Pets’ lives also were endangered by the heat, but this one had the problem licked.

      In Detroit, the death toll took a sudden jump as news came in from Eloise Hospital that 63previously unreported victims had died during the weekend. Hospitals were not air-conditioned andheat-stroke victims brought in often found no relief. Heroic efforts were made to treat them as allrooms filled up. Doctors and nurses, working 18 hours without a break, administered treatment on cotsor on benches in the waiting rooms. Hysterical relatives crowded the lobby, trying to find news ofmissing loved ones. Newborn infants died in the delivery room. Old people succumbed to heat-inducedheart attacks. In a house on Magnolia, a mother and daughter died within 12 hours of each other. Themorgue reported 90 deaths in the previous 24 hours.

A girl leaves the Penny Ice Fund site at Canfield and 12th Street with several blocks of ice and her baby sister in tow.

Still, the heat held on. It was 101 both Saturday and Sunday and 100 on Monday. Rain wasexpected anytime, moving in from the west. “The city looked like a deserted village,” reported theDetroit Times. Nothing moved on the downtown streets as offices closed down. A schedule of sandlotbaseball games went on but played to empty stands.

Suddenly, on the seventh day, it ended in Detroit. The temperature reached 104 at 2:15 p.m. onTuesday, July 14, then started to slide. A massive thunderstorm swept across the city. Crowds onBelle Isle were drenched by the sudden deluge as they ran for buses and cars. By midnight it wasbelow 70 for the first time in a week, and at 5:30 a.m. it bottomed out at 61. It was over.

There were 364 dead in Detroit, 570 dead in Michigan. Only Ohio had a higher death toll.Medical experts said the deaths were so numerous because the early summer had been mild and peoplehadn’t had a chance to be gradually acclimated to the heat. Tourist officials used the death toll asan odd verification of Michigan’s status as a summer resort. “People can’t cope with heat becausethey’re not used to it here.”

Elsewhere, the heat lingered until August. The Dakotas finally found their rainmaker, in theperson of FDR. While Republicans grumbled about “Roosevelt luck,” the long-awaited presidential tripbrought with it rain and cool to the parched heartland. The final national toll was 5,000 deaths.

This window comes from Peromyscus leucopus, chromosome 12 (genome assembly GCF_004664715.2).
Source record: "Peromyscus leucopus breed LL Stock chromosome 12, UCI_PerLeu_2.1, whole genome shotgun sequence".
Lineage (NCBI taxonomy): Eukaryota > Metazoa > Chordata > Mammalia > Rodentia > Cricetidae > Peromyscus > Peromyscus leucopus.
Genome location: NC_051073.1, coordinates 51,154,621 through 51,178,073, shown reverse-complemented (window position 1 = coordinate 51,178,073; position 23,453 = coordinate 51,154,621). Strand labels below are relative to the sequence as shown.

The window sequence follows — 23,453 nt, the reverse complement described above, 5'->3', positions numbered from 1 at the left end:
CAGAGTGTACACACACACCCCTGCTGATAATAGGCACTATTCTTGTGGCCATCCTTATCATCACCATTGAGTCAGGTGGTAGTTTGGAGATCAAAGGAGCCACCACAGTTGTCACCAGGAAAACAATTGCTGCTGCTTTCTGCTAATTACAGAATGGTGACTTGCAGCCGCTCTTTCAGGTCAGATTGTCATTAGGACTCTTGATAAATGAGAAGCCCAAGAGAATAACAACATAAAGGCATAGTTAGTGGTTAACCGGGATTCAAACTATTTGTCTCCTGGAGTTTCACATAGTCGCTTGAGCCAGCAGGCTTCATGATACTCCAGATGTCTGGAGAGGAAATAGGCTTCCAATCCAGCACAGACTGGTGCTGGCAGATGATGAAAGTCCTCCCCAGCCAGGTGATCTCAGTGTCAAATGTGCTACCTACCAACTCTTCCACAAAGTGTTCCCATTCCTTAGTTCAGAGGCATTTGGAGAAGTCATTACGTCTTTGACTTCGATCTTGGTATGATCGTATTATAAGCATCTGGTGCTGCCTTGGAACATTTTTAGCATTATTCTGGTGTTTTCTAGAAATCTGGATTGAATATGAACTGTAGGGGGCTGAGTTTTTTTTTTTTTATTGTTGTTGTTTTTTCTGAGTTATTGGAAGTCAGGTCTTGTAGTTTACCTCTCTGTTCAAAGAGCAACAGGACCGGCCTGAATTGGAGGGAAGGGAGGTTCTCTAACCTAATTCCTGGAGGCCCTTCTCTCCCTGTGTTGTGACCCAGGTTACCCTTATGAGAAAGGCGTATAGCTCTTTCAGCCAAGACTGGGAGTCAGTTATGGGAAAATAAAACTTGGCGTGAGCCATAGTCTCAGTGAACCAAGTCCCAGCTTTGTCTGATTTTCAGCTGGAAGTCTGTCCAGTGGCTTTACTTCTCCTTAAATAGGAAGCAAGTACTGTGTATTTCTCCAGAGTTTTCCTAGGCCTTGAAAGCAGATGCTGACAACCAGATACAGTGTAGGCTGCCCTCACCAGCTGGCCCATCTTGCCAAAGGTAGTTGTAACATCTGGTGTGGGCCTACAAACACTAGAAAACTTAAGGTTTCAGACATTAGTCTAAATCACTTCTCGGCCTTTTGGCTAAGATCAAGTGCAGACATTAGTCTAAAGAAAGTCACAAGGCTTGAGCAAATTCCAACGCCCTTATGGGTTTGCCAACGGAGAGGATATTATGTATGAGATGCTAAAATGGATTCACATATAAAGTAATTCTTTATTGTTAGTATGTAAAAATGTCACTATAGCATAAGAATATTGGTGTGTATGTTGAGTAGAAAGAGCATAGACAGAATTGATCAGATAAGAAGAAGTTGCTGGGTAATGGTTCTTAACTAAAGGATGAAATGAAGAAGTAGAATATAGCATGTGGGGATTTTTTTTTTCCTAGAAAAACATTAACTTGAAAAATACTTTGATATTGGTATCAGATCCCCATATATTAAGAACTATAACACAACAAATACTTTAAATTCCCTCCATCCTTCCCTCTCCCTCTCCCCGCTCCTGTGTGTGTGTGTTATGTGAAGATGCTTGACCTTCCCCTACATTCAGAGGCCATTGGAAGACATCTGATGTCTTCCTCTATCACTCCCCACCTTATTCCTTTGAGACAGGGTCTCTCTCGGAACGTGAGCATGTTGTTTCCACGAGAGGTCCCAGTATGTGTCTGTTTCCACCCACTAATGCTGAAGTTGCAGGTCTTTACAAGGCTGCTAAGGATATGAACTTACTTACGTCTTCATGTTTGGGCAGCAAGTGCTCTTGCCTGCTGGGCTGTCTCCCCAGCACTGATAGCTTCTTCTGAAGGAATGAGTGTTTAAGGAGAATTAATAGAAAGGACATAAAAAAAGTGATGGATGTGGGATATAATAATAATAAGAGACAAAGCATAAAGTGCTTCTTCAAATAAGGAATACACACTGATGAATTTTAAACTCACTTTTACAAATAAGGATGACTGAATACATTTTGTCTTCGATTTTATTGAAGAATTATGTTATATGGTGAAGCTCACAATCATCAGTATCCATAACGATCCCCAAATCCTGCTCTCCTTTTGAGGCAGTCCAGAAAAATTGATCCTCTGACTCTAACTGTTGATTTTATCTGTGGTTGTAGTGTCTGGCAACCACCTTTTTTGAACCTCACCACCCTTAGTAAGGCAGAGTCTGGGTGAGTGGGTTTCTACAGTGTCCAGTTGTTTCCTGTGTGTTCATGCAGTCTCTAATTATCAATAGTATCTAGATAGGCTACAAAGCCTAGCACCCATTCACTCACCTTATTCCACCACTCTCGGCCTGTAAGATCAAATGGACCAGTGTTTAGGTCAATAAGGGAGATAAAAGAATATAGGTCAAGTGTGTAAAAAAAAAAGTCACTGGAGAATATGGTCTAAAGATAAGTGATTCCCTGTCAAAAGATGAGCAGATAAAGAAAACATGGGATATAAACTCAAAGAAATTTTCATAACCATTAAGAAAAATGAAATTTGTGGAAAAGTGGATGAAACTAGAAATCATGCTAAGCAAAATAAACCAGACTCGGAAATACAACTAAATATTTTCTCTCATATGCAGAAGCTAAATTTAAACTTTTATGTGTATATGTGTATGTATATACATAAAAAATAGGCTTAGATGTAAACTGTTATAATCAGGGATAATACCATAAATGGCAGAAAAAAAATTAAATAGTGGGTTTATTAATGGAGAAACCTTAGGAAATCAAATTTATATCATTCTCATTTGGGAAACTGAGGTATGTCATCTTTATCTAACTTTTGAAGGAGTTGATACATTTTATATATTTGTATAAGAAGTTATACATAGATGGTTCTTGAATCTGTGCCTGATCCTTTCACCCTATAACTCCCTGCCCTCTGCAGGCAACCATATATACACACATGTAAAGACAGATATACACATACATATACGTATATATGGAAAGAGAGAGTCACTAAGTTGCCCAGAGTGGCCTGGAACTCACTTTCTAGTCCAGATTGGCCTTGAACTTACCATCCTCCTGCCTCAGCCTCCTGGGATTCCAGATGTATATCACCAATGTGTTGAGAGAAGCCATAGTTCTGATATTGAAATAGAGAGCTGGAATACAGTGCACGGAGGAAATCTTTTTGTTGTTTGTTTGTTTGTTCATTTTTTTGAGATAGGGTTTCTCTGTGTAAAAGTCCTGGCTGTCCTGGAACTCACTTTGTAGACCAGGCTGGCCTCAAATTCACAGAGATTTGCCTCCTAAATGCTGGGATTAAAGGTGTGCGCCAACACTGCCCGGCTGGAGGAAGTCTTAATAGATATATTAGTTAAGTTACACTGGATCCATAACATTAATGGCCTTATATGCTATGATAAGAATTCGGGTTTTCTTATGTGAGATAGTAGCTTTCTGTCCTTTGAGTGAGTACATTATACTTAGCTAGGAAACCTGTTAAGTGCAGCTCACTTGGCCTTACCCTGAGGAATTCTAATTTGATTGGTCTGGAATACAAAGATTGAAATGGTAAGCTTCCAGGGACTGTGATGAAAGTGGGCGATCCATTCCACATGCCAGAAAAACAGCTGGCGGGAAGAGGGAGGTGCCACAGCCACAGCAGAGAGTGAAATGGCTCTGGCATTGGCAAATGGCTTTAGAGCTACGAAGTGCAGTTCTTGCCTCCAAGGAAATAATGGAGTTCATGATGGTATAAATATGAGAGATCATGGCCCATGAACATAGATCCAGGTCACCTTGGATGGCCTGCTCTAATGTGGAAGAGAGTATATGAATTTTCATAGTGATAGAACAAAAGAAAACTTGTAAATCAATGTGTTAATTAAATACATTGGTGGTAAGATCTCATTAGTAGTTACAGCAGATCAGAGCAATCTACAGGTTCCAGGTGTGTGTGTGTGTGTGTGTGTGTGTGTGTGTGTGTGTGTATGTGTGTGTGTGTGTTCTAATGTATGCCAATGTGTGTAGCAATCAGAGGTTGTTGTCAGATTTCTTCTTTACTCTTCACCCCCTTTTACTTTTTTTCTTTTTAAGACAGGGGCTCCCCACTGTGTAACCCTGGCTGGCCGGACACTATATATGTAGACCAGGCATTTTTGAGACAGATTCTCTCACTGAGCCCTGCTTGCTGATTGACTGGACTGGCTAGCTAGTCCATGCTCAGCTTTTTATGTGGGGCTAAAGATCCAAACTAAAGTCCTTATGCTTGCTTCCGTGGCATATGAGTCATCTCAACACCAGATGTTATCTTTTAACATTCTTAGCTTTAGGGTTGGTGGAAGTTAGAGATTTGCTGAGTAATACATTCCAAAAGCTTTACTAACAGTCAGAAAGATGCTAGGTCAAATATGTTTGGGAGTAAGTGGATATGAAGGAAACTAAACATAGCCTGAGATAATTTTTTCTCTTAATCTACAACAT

The weather mechanics that produced the intense heat and drought of the ’30s are still a puzzleto climatologists. There have been other such cycles since then, but never one so widespread or sointense. Or so deadly.

We are a far less vulnerable land now. This disaster led directly to the conservation andeconomic measures that have cushioned the impact of severe heat and drought. Air-conditioning haschanged the suffering equation. When the South baked for weeks in 100-degree heat in 1980, the deathtoll was half of the 1936 figure. Soon the memory receded and blended in with other heat waves. Justas the memories and fears raised by the Depression receded to the back of the minds of those who wentthrough it.

“It wasn’t the best of everything,” said Sam Phillips, a retired Detroit roofing contractor.”You ask about that record heat. Most people just wanted to get rid of it. We really didn’t careabout records. Those are good days to forget and I mean that.”

This story appeared in The Detroit News on July 6, 1986.


People were charged one penny for up to 50 pounds of ice so that they were purchasing the icerather than receiving charity.

The Detroit News-Salvation Army Penny Ice Fund

By Becky Baulch / The Detroit News

After a series of dangerously hot summers, The Detroit News-Salvation Army Penny Fund waslaunched on May 15, 1938, to distribute ice to city residents.

The fund was created and administered by The News, and with it ice was purchased and distributedthrough the agencies of the Salvation Army at a price of one penny for blocks running up to 50pounds. The penny charged for the ice was not an effort to add to the fund but to remove the stigmaof charity and to allow the purchaser the feeling that he was a buyer rather than the recipient of agift.

Babies were the chief sufferers in the summer from the lack of ice. Spoiled food wasresponsible for many deaths and illnessses. The elderly and sick suffered greatly from the lack ofcool drinks and chilled foods. Health statistics in cities where penny ice funds had been establishedshowed immediate beneficial results.

In 1940, The Commissioner of the Detroit Department of Health, Dr. Henry F. Vaughan, wrote aletter of thanks note to The News, saying, “We know that the great saving in infant lives made inDetroit during the last twenty years has in a large measure been due to the protection of children’sfood. Pasteurized milk and adequate refrigeration have prevented infant deaths. It is more thanhelpful when twenty-five pounds of ice may be obtained for one cent by those who would not be able tohave this protection for food without your program.”

The commissioner of Detroit’s Department of Health wrote this letter of thanks to The Detroit Newsfor the Penny Ice Fund, citing its contribution in preventing infant deaths.

By George Cantor / The Detroit News